I know that there are some folks, probably a lot of folks I grew up with, who just don’t understand why it’s important to say that Black Lives Matter. Instead they trot out “All Lives Matter” oblivious to the implicit racism of their insistence if they can’t also say “Black Lives Matter.” It’s not that all lives don’t matter. The problem is the refusal to first admit that black lives do indeed matter. Why the hesitation?
Jesus of Nazareth probably caught some grief for his insistence that God had a preference for the poor. The religious leaders who antagonized him surely had problems with Jesus insisting on giving so much time to those who had limited, if any, social power. They particularly had problems with him spending so much time with those they had declared, often for no reason other than ethnicity, unclean. You could well imagine some Pharisee hearing Jesus preach, “Blessed are the poor,” and complaining that he was just being politically correct. They might likely have challenged Jesus by saying, “All people are blessed.” If you’ve read that part of the Gospel of Luke (Chapter 6, verses 20 and 24 to be exact), then you know what Jesus would say in response: “Woe to you who are rich for you have received your reward.”
You may also remember a story Jesus told about a Samaritan who helped a man who’d been beaten, robbed, and left for dead. Of course, the well-to-do, the religious hypocrites, who failed to recognize their own privilege, had passed right on by the man. While Jesus ended the story by asking who was a good neighbor to the man, implying the Samaritan, the story was just as intensely about the self-righteousness of the religious folks who looked out only for themselves and their own. Maybe the Pharisees were tired of hearing that Samaritan lives mattered, but apparently they stayed hardened in their hearts — just like so many hearts today remain hardened. How sad that they instead wallowed in their own supremacy, both ethnic and religious, revealing not only their self-righteousness, but also their own hatred and insecurities about themselves.
American history is loaded with ample evidence of deep self-damage by the sin of white supremacy and racism. Why is that so hard to admit? I wonder if maybe deep down some American whites feel abandoned to the fear that their own lives don’t matter, so they resent it when others assert that they do. At the least, shouldn’t not being killed be a fundamental right? We owe it not only to ourselves, our children, and our country, but especially to those most affected by the evils of racism, to say out loud that Black Lives Matter. If we can’t say those words, then saying All Lives Matter is just a distraction and a hollow, gutless sentiment.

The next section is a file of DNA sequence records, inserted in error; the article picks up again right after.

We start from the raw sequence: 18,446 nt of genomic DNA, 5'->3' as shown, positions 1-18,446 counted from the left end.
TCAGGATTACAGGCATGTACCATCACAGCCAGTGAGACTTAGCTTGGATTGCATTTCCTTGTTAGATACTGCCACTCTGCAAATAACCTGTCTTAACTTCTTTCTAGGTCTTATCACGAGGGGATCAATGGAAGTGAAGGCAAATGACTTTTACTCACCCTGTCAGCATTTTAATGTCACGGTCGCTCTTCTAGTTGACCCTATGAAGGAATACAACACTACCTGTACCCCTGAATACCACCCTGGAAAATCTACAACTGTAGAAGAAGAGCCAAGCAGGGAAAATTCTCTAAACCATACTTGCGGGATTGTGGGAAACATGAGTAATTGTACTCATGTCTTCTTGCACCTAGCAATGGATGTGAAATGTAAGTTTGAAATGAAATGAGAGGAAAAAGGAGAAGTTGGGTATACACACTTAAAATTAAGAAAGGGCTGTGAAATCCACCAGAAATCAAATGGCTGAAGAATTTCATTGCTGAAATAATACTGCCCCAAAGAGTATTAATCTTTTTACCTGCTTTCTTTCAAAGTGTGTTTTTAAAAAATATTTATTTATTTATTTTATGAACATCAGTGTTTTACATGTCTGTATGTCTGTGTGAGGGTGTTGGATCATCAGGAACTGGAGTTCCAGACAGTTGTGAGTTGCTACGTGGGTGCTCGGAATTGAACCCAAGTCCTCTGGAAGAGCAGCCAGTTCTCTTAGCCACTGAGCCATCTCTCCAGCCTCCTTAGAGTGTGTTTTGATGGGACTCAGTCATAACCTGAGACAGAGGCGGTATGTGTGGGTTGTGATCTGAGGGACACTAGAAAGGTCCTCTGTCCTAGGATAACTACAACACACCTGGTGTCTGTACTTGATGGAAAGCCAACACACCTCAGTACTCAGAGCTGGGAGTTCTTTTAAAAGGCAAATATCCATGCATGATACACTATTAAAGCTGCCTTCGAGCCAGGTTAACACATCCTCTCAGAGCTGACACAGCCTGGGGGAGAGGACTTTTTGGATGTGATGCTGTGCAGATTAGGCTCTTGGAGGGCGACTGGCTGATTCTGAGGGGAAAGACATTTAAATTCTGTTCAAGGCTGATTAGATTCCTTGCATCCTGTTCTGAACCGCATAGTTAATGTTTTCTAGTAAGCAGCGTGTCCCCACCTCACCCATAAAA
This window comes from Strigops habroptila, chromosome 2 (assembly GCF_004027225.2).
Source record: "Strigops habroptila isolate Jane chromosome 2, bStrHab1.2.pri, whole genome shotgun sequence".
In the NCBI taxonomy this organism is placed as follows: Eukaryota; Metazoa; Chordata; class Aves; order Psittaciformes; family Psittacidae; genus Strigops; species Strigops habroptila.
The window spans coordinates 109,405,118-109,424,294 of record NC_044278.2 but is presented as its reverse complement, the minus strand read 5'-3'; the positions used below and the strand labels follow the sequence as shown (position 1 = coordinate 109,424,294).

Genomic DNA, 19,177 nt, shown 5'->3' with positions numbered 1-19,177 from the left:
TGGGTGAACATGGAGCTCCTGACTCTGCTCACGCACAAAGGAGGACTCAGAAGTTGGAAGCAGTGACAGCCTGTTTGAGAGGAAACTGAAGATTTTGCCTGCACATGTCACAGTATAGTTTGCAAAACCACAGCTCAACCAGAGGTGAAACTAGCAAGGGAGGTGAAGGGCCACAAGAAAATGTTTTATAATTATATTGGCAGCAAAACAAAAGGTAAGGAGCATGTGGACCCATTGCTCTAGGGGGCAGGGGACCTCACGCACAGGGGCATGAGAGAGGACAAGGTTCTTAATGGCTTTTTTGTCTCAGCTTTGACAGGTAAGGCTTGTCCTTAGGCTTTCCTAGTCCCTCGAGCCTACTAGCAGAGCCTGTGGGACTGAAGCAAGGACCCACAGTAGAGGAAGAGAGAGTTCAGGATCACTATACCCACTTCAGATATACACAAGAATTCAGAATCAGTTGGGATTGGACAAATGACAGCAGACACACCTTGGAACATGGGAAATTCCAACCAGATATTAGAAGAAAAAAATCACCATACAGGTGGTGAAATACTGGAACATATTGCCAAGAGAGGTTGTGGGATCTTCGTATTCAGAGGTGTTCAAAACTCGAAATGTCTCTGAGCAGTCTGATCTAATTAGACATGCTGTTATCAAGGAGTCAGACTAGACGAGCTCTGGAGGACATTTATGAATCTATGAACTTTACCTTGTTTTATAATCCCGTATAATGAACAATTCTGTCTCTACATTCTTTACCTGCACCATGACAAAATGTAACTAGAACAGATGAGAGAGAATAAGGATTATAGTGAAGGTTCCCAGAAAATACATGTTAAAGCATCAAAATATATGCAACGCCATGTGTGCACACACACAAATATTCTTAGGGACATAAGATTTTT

Right now, we have been given the grace (through a series of unspeakable tragedies!) to confront the centuries that enslaved and subjugated blacks. By saying Black Lives Matter without any qualifiers starts us on the journey to facing down the sin of racism. It doesn’t deal with all of our sins and injustices, but it at least starts to dig out the first and most pervasive of white American sins.
White American Christians should be the first in line because the core of our faith is in repentance and forgiveness (it takes both sides of that equation in this case). Repentance is hard, for sure and maybe it would be easier just to go hide under a rock. But racial injustice is on all of our plates now. It’s for everyone to deal with because we all have some work to do around this. Every one of us, in every corner of American life is touched some way by the perversity of white supremacy, racial exclusion and hatred, and the systems perpetuated by implicit biases of racial superiority/inferiority. We are all damaged, even if we are too proud to admit it. The challenge of confronting our history and ourselves is a hard journey (it challenges my ease for sure), a long journey. It begins by simply admitting that Black Lives Matter. The American soul depends on us to have the guts to say it and live it.
News Herald Correspondent Jonathan Henley is a United Methodist pastor, former host of Road Signs radio show, and a music fan. He writes a weekly column for The News Herald. Contact him at firstname.lastname@example.org.
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